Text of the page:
Portable Sawmills in Philadelphia

My neighbor had a cedar tree cut down. T'was a surprise to everyone on the block (including me, who benefitted from the tree's shade). Without a whole lot of considersation, I talked the tree guys into leaving two sections of trunk-- roughly eight feet long, and about a foot and a quarter in diameter-- with me.
So now I need someone with a sawmill to come out and slice'em into boards for my future nefarious use. (Okay, I made the decision very, very qukckly. It was grab the trunks, or watch'em get Graveley'd into hamster chips.)
Any recommendations? Estimated cost?
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wrote:

Contact Wood-Mizer (infocenter at woodmizer dot com or 1-800-553-0182). They can put you in touch with owners of their mills in your area.
--
Regards,
Doug Miller (alphageek at milmac dot com)
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Firstly, it will not be worth it for someone with a portable saw to come out for one or two small logs. If someone will come out they will have to charge you a minimum fee plus hourly to do it. It may be more than the few boards are worth. Most folk vastly over estimate the value of the lumber in their logs. Also if you are in the inner city, there may not even be room to park and set up the saw. They are rather large.
Having said all that, you can contact the Wood-Mizer corporation. They are the largest manufacturer of portable sawmills and they make it their business to refer potential customers to local sawyers. Here is their information.
Contact Wood-Mizer at 1.800.553.0182 or snipped-for-privacy@woodmizer.com.
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Many sawyers will have a charge just to set up the mill. On small jobs an hourly fee is charged. Large jobs can be by the board foot.
The rates vary wildly depending upon where the logs are and who you call. To bring a saw into the city you might expect a set-up charge of between $75 and $100. Hourly charges can be from beween $40 and $80. Some will charge more, some less. So...you need to have more than one or two logs to get a saw to come out.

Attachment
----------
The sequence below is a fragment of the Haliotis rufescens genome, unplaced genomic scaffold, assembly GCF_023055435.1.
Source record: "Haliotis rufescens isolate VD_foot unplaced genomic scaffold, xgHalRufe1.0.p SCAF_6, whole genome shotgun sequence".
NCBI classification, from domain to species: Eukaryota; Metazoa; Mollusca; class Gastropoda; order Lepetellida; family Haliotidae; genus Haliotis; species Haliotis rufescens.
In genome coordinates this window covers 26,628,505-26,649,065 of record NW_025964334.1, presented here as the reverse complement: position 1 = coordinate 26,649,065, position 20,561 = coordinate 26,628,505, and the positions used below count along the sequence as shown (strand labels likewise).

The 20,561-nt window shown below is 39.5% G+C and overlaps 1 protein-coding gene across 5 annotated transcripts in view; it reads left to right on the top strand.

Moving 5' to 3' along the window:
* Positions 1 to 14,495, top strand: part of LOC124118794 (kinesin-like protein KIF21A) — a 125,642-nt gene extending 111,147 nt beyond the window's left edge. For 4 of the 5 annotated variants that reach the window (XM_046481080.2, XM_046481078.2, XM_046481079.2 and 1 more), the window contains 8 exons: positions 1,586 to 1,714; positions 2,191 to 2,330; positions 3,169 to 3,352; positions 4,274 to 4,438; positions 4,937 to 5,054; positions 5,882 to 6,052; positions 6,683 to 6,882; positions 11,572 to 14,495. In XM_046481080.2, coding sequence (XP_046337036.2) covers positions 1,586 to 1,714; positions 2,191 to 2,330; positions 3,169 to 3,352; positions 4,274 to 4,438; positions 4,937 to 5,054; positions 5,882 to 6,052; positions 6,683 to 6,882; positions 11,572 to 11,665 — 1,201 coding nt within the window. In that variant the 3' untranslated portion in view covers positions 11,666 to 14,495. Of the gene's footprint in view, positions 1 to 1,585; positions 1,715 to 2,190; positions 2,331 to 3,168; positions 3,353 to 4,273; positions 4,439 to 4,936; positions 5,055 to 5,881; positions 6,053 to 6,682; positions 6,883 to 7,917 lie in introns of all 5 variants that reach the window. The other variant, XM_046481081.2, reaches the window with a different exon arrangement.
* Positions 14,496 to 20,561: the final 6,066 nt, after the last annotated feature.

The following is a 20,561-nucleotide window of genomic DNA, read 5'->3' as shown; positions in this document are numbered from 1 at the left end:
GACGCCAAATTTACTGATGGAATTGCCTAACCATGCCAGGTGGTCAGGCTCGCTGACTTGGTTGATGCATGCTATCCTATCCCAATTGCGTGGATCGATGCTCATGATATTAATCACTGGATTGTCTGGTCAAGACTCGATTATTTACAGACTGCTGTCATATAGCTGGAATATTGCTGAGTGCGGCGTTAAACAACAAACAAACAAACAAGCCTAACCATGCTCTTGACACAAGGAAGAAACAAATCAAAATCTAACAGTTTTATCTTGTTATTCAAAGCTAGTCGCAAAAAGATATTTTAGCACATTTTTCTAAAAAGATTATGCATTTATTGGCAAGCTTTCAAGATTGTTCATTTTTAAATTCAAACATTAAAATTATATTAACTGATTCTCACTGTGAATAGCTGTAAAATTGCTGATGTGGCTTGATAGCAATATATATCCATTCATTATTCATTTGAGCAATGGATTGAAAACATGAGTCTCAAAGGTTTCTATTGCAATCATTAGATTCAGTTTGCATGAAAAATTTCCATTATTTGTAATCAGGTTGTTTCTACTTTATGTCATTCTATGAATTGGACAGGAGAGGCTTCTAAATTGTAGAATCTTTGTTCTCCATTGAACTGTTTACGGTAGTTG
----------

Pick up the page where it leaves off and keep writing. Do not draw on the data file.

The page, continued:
You best chance is to try to hire someone with a smaller mill for what sounds like a very small job. I have a Wood mizer L15, just a little thing but is has wheels and is road legal. It is just my personal toy and I don't try to hire it out. No one around here would hire such a small mill anyway.
Alternatively, you might look into the work of Roy Underhill. You have probably seen his show "The Woodwright Shop". He has several books where he describes the old ways of making boards by splitting the logs with wedges and then hand planing to the finished dimension. It would be a fun project and perhaps better suited for your situation.
You might ask woodmizer specifically if they can direct you to someone with one of these smaller mills. Though my L15 is small, it is still 20 feet long. With the pickup truck you are looking at 40 feet, so take a look at your street and lot to see if there is even room to park such a long thing.
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lwhaley wrote:

Well, grabbing the logs was a spur-of-the-moment thing, and the situation didn't allow for a lot of pre-planning. (I'm not even sure where I'll let the boards cure.) It'd be a learning experience, at least: I'll check with the WoodMizer people.
But in the meantime, I'm probably going to look into some hand-tool method of slicing boards. (Funny thing is, in my basement, I have this three-foot-diameter sawmill blade. Can't use it, of course.)

I could probably arrange for some free space. The street's two-way, and with enough advance word I could probably get people to keep a swath clear by my house.
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The stack will be as long as the log, perhaps 8 feet. I cut my logs to 100 inches for 8' boards. The width is up to you but I use a 48" width in my piles. That's what I can pick up with the Bobcat.
As little wood as you have, you might go with a 24" wide stack. Be sure to learn how to properly cure your lumber with a covered and stickered stack. If the boards are not stacked properly they can easily be ruined, not good.

Yea? You might be able to park the saw on the street and carry the slabs and lumber directly into your yard. If you put a weighted top on your stack it will help the curing and help prevent thievery. Some do this with concrete blocks or even with slabs and dunnage from the saw.
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lwhaley wrote:

Do you know which book of Underhill's might have the best information on splitting these cedar logs?
It might be worth getting wedges'n'stuff, but I'm ready to let anyone with a truck to come and take the logs for themselves.
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Find a sawyer as other have suggested, but rent a trailer or borrow a pickup truck and load the logs with a come along. Take the logs to the saw. That way you won't have to pay set up charges. If you have to leave them for sawing at a later date, be sure to give the sawyer a sawing plan.
The boards still won't be free, but you should be well ahead of the setup charge. Make a holiday out of the whole trip if it's a long ways to the saw.
Pete Stanaitis
Brian Siano wrote:

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